For certain applications of testing system 208, e.g., the testing of high-speed digital circuitry, such as SerDes circuitry 220 among many others, the speed of the system is paramount. The integration of compute engine 308 into integrated test system 208 allows testing and processing speeds to be readily optimized and maximized, if needed, due to the close physical proximity of the compute engine to measurement engine(s) 300, 302 and DUT 204. This close physical proximity, or coupling, allows signal propagation delays between compute engine 308 and measurement engine(s) 300, 302 to be minimized. For example, compute engine 308 is preferably, but not necessarily within about 6 inches (15.24 cm), more preferably about 3 inches (7.62 cm) of each measurement engine 300, 302, and even closer spacing may be advantageous. In addition, with the ability, discussed below, of compute engine 308 to process measurement data on-the-fly, data storage requirements and processing delays associated therewith are minimized. Therefore, testing system 208 is not only amenable to high-speed testing, but also minimizes overall test time, which includes the time needed to process raw measurement data into desired results.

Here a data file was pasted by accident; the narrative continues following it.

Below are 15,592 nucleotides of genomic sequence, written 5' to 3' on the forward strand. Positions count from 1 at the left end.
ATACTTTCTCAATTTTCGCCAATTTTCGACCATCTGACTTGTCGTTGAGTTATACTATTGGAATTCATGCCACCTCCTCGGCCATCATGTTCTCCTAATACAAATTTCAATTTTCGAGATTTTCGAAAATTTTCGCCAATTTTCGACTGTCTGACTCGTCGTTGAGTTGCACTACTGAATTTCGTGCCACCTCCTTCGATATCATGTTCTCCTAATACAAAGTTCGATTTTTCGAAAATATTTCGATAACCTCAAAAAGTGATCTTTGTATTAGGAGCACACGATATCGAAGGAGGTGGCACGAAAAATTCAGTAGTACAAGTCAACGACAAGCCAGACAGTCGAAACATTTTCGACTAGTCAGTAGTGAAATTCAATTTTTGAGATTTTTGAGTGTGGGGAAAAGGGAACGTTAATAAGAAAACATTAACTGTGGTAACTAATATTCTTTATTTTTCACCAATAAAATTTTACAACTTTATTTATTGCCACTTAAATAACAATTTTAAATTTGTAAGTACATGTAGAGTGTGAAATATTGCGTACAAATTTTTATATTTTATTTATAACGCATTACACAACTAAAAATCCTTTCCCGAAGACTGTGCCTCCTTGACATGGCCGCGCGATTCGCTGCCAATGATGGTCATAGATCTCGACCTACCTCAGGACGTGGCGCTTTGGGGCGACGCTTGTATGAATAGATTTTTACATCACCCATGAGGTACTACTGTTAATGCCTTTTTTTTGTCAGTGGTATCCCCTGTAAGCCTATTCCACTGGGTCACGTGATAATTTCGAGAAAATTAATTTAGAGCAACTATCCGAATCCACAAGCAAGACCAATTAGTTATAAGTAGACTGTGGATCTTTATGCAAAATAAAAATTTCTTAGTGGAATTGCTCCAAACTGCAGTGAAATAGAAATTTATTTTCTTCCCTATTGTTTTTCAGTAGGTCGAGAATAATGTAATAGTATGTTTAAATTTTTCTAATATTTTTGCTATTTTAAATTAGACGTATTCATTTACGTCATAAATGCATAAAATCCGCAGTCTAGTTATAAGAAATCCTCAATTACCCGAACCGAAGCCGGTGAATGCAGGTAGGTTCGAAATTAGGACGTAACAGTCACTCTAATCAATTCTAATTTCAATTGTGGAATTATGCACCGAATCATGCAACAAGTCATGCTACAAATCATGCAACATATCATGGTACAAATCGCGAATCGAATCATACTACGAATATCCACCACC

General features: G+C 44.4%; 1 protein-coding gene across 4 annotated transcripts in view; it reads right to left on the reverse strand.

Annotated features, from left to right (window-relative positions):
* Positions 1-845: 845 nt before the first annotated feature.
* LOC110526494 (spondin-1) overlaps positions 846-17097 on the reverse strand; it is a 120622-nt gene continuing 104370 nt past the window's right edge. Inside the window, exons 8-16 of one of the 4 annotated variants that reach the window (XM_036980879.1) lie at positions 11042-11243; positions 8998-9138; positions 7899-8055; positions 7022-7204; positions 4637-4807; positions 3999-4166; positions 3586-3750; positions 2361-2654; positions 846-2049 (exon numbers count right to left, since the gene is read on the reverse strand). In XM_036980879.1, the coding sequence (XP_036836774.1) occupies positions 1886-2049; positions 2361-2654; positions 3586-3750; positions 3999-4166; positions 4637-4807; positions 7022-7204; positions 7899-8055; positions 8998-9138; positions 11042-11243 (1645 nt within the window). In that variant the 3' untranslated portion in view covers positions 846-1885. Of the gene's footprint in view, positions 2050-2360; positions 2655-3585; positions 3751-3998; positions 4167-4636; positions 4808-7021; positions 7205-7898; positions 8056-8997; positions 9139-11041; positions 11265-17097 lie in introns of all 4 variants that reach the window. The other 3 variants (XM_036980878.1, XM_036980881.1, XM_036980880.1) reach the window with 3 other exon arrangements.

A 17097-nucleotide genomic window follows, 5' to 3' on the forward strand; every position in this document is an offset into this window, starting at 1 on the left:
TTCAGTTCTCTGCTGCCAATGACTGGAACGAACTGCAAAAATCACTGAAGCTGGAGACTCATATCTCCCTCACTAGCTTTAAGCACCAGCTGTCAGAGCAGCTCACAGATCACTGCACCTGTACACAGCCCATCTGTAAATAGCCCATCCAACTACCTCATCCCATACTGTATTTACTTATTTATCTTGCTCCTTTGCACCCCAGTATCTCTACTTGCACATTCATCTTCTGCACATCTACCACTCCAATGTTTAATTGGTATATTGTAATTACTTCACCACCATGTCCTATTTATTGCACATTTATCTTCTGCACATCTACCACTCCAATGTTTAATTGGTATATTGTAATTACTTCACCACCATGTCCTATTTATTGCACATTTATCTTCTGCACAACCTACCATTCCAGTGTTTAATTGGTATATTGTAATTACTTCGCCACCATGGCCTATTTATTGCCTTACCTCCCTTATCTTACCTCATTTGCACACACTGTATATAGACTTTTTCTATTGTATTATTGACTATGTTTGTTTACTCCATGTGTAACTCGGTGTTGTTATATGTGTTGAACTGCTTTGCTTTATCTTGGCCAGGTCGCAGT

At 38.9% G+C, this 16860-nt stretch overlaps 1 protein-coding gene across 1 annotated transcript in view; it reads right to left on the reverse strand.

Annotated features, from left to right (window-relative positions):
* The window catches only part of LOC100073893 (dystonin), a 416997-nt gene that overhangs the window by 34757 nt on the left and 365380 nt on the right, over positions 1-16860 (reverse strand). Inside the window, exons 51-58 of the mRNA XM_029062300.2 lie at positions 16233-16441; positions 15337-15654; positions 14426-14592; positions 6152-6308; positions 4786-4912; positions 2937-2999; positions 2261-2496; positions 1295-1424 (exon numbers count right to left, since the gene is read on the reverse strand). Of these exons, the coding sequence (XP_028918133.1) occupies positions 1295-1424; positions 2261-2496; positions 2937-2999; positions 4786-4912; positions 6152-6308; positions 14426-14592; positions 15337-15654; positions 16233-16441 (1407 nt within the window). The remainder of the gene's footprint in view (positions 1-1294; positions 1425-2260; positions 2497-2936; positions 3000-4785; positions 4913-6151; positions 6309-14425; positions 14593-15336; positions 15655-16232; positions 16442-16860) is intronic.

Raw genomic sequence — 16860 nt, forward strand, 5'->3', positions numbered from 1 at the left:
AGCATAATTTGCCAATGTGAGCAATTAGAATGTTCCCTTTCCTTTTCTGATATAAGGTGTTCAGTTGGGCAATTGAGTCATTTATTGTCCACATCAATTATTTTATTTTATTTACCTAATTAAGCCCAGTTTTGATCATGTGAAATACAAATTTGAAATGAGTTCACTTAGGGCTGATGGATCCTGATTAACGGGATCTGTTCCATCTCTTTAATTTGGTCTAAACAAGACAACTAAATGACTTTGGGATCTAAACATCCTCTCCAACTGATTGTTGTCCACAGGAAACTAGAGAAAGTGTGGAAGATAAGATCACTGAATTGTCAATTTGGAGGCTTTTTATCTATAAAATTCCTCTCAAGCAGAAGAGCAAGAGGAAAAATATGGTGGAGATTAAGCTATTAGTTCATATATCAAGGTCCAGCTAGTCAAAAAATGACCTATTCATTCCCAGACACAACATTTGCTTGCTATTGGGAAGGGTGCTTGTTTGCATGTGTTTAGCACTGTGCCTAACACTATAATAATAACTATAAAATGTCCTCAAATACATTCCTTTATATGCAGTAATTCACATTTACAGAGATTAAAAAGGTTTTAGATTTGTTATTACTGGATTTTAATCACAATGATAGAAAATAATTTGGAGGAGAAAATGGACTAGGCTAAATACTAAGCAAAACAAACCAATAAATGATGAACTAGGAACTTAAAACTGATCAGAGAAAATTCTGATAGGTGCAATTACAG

As mentioned above, communications engine 304 provides testing system 208 with an ATE communications link 328 for communicating with ATE 224, and/or a user-interface communications link 332 for communicating with user interface 248 supported by host computer 244. ATE communications link 328, if provided, may be established on any one or more of the channels, parallel or serial, that link interface board 212, e.g., a DIB, to ATE 224. Generally, testing system 208 may be configured to appear to ATE 224 as a DUT. Such a configuration can be exploited to allow the testing system 208 to interface with ATE 224 via the ATE's serial channels conventionally used to write and read digital data vectors to a DUT during conventional ATE testing. Many types of legacy and conventional ATE equipment include such serial channels. This interface to ATE 224 can allow for initializing, setting up, controlling, programming (including (re)programming RLD 320, if present) and reading and displaying, or otherwise presenting, output from testing system 208. A benefit to this interface is that manufacturers of conventional and legacy ATE would not have to divulge any proprietary software to a manufacturer of testing system 208 that might want the ATE manufacturers to provide their ATE with custom user interfaces. Of course, in alternative embodiments ATE 224 can be provided with custom interfaces for interfacing the ATE with testing system 208. An example of a programming/control interface compatible with utilizing data vector channels of ATE 224 is discussed in the Roberts et al. application incorporated by reference above.